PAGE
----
The euro is now used by 340 million people in 19 nations, from Ireland to Germany to Slovakia. Bulgaria, Croatia and Romania are next in line to join the eurozone — though people are divided over the benefits of abandoning their national currencies.

European Council President Charles Michel argued it was necessary to leverage the euro to back up the EU’s goals of fighting climate change and leading on digital innovation. He added that it was “vital” work on a banking union and a capital markets
union be completed.

The idea of creating the euro first emerged in the 1970s as a way to deepen European integration, make trade simpler between member nations and give the continent a currency to compete with the mighty US dollar.

Officials credit the euro with helping Europe avoid economic catastrophe during the coronavirus pandemic.

“Clearly, Europe and the euro have become inseparable,” Lagarde wrote in a blog post. “For young Europeans… it must be almost impossible to imagine Europe without it.”

In the euro’s initial days, consumers were concerned it caused prices to rise as countries converted to the new currency. Though some products — such as coffee at cafes — slightly increased as businesses rounded up their conversions, official statistics have shown that the euro has brought more stable inflation.

Dearer goods have not increased in price, and even dropped in some cases. Nevertheless, the belief that the euro has made everything more expensive persists.

New look

The red, blue and orange banknotes were designed to look the same everywhere, with illustrations of generic Gothic, Romanesque and Renaissance architecture to ensure no country was represented over the others.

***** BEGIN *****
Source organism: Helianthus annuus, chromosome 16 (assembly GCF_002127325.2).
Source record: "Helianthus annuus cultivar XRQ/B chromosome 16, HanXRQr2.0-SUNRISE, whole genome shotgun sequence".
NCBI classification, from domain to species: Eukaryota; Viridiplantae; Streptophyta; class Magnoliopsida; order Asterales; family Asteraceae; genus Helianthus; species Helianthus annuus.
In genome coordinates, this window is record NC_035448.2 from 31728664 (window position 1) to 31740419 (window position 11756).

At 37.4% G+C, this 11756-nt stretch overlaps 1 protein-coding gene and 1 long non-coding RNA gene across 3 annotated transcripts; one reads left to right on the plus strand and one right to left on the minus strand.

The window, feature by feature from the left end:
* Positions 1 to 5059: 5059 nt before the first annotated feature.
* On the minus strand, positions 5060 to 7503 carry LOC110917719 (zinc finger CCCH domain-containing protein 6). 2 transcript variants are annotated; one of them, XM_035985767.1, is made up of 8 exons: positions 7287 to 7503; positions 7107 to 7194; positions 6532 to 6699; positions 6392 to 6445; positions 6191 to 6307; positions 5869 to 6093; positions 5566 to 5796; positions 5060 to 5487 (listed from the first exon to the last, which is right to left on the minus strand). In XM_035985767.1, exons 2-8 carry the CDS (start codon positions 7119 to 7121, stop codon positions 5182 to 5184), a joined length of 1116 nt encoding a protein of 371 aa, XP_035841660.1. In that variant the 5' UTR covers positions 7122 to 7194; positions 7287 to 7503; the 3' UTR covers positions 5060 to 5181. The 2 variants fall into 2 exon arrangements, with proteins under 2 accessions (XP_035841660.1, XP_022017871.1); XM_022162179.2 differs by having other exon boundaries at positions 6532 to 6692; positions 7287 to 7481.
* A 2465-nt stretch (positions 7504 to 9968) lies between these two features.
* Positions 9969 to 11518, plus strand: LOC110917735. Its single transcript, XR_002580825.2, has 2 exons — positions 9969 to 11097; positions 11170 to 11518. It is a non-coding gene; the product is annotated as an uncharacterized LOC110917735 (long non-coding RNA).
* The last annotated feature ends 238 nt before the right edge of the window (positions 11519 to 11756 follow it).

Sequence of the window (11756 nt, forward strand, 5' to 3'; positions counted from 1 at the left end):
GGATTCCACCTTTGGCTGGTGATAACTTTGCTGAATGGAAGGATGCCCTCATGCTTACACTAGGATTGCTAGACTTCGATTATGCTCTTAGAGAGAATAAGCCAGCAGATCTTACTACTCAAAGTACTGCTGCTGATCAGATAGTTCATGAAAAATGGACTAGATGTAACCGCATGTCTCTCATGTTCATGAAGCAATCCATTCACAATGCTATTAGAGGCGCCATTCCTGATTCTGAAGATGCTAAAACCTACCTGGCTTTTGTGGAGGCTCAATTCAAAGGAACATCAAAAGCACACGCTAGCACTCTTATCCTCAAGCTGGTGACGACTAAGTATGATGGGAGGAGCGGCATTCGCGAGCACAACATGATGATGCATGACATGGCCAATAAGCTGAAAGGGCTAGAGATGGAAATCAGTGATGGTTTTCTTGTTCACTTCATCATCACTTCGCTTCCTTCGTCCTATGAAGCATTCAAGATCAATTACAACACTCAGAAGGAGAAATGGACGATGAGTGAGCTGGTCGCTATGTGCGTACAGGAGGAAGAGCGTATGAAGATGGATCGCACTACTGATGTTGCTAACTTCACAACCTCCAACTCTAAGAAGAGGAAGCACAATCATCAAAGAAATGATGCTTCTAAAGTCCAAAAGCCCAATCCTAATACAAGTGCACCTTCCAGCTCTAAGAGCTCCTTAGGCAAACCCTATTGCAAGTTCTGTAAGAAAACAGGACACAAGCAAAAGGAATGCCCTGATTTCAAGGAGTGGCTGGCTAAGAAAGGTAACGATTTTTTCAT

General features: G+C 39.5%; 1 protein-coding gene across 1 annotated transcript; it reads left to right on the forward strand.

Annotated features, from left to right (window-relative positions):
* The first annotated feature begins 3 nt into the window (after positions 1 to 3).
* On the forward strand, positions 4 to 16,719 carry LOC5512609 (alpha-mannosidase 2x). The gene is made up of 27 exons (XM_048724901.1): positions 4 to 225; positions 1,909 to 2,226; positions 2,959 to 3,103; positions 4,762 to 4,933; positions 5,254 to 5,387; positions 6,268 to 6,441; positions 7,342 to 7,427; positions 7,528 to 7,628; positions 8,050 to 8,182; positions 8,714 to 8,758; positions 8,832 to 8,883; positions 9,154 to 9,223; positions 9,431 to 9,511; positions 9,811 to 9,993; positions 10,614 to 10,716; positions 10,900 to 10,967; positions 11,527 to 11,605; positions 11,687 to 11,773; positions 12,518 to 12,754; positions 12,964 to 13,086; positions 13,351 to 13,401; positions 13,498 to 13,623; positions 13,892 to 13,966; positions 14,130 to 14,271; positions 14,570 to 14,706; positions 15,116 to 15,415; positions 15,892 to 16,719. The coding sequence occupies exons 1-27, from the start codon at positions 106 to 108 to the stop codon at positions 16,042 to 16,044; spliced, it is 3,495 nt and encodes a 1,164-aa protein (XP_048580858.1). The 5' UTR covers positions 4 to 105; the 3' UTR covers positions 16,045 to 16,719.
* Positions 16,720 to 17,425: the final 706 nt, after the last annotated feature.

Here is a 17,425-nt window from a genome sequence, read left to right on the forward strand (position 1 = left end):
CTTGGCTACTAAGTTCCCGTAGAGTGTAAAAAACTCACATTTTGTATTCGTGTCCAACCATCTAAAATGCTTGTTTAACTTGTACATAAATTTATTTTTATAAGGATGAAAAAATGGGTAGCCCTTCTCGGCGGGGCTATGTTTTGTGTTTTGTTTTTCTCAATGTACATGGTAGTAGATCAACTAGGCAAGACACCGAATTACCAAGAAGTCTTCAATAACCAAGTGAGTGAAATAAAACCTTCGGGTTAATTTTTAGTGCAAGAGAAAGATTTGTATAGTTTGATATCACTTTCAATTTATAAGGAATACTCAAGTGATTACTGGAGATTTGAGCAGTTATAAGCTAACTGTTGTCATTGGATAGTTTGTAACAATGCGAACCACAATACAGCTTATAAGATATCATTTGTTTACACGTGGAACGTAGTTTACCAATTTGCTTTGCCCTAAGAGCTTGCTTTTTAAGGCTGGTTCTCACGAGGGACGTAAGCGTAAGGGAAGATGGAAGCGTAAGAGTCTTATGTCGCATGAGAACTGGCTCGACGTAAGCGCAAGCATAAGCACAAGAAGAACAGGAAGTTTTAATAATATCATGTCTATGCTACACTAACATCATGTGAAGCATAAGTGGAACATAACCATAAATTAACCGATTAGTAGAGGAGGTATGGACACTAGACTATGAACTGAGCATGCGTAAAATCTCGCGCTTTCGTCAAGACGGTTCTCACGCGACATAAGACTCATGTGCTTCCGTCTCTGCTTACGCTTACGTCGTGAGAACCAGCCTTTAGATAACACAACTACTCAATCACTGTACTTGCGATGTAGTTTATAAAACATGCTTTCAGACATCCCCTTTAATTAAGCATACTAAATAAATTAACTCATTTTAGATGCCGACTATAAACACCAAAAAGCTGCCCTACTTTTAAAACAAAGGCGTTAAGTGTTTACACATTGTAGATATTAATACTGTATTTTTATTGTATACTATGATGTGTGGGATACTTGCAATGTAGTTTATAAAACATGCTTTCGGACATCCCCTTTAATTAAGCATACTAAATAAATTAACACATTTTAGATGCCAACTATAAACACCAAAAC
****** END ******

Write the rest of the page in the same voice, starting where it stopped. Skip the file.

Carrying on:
In December, the ECB said the bills were ready for a makeover, announcing a design and consultation process with help from the public. A decision is expected in 2024.

“After 20 years, it’s time to review the look of our banknotes to make them more relatable to Europeans of all ages and backgrounds,” Lagarde said.

Euro banknotes are “here to stay”, she said, although the ECB is also considering creating a digital euro in step with other central banks around the globe.

While the dollar still reigns supreme across the globe, the euro is now the world’s second most-used currency, accounting for 20 percent of global foreign exchange reserves compared to 60 percent for the US greenback.

Von der Leyen, in a video statement, said: “We are the biggest player in the world trade and nearly half of this trade takes place in euros.”

‘Valuable lessons’

The eurozone faced an existential threat a decade ago when it was rocked by a debt crisis that began in Greece and spread to other countries. Greece, Ireland, Portugal, Spain and Cyprus were saved through bailouts in return for austerity measures, and the euro stepped back from the brink.

Members of the Eurogroup of finance ministers said in a joint article they learned “valuable lessons” from that experience that enabled their euro-using nations to swiftly respond to fall-out from the coronavirus pandemic.

As the Covid crisis savaged economies, EU countries rolled out huge stimulus programmes while the ECB deployed a huge bond-buying scheme to keep borrowing costs low.

Yanis Varoufakis, now leader of the DiEM 25 party who resigned as Greek finance minister during the debt crisis, remains a sharp critic of the euro. Varoufakis told the Democracy in Europe Movement 25 website that the euro may seem to make sense in calm periods because borrowing costs are lower and there are no exchange rates.

But retaining a nation’s currency is like “automobile assurance,” he said, as people do not know its value until there is a road accident. In fact, he charged, the euro increases the risk of having an accident.